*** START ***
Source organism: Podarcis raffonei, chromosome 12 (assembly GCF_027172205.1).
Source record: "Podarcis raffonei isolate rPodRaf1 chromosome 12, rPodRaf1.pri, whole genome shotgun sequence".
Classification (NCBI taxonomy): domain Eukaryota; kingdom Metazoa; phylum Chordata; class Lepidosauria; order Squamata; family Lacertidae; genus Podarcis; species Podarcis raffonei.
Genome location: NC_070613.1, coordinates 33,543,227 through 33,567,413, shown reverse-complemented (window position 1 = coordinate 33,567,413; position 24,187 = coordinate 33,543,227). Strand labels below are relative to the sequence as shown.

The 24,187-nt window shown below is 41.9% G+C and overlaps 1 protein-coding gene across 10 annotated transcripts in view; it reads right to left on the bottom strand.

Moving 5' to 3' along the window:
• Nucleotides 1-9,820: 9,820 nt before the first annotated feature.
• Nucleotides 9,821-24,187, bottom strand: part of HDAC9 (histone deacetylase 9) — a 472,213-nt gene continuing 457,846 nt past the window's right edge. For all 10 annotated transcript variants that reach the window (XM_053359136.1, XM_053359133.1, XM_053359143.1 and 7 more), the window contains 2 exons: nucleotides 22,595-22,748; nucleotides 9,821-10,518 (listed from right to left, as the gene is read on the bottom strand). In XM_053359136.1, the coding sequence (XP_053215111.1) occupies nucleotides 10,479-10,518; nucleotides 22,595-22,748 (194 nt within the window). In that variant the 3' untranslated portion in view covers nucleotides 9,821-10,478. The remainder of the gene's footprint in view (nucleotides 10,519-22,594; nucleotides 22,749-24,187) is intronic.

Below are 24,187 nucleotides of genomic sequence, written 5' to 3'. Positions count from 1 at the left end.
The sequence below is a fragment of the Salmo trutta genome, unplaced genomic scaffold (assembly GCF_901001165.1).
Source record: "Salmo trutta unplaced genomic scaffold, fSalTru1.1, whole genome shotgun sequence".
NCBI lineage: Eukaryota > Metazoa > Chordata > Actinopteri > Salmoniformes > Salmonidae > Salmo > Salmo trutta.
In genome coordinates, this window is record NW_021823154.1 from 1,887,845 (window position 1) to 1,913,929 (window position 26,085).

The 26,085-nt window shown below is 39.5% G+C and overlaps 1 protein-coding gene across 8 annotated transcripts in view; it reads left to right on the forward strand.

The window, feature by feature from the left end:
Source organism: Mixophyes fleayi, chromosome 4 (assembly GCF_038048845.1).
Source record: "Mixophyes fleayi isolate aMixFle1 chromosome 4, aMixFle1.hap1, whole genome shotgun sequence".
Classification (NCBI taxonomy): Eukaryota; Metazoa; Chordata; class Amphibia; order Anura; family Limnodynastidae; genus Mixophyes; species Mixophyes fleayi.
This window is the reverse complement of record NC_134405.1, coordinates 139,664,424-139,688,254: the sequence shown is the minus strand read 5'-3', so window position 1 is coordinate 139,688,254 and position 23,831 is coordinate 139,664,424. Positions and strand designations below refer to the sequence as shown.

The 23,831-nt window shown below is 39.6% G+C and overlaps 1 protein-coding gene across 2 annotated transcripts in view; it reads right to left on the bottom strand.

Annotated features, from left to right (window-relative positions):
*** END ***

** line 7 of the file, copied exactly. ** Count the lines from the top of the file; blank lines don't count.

• Nucleotides 1-9,820: 9,820 nt before the first annotated feature.